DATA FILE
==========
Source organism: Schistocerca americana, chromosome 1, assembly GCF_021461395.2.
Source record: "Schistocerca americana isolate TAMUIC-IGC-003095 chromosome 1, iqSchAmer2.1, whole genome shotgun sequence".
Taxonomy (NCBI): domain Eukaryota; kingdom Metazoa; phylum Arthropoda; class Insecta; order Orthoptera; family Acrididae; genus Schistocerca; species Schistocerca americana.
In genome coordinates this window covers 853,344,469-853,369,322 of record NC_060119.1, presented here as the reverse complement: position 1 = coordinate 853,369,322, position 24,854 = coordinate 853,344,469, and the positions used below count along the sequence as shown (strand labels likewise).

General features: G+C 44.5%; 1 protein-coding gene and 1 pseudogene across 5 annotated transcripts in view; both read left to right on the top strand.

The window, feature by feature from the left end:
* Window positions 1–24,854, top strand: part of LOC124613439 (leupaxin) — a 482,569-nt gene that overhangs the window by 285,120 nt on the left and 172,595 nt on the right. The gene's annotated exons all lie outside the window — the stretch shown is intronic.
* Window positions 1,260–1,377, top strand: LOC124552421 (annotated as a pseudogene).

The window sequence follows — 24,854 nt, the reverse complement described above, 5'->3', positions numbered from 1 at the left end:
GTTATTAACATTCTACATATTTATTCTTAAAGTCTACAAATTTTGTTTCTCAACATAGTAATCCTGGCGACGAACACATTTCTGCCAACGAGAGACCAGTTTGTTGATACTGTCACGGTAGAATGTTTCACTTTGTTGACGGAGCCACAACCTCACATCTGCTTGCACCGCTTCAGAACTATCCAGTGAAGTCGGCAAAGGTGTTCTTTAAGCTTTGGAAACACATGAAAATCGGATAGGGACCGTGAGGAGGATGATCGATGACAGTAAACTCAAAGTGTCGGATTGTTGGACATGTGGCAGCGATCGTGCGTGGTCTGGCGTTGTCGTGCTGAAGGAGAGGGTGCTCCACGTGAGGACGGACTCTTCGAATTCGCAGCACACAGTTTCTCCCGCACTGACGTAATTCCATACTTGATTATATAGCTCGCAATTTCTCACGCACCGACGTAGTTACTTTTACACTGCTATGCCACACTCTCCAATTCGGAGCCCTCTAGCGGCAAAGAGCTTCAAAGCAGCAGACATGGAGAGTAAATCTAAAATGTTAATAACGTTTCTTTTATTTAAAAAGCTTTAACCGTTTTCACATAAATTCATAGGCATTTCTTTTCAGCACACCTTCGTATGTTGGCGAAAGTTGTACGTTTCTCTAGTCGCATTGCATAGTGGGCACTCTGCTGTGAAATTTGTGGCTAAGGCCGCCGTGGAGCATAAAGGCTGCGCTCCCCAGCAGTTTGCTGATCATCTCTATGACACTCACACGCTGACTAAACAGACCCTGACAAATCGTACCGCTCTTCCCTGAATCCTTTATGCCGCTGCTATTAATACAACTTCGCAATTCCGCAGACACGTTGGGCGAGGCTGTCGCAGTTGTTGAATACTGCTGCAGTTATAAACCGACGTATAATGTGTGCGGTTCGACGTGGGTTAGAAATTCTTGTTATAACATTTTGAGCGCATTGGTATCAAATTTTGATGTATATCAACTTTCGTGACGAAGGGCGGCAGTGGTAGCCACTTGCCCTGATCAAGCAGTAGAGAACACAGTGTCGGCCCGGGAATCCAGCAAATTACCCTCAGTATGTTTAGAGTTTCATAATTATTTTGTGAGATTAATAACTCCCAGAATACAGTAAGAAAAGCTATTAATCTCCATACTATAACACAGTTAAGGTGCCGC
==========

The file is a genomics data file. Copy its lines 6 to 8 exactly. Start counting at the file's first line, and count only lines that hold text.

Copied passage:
The window, feature by feature from the left end:
* Window positions 1–24,854, top strand: part of LOC124613439 (leupaxin) — a 482,569-nt gene that overhangs the window by 285,120 nt on the left and 172,595 nt on the right. The gene's annotated exons all lie outside the window — the stretch shown is intronic.
* Window positions 1,260–1,377, top strand: LOC124552421 (annotated as a pseudogene).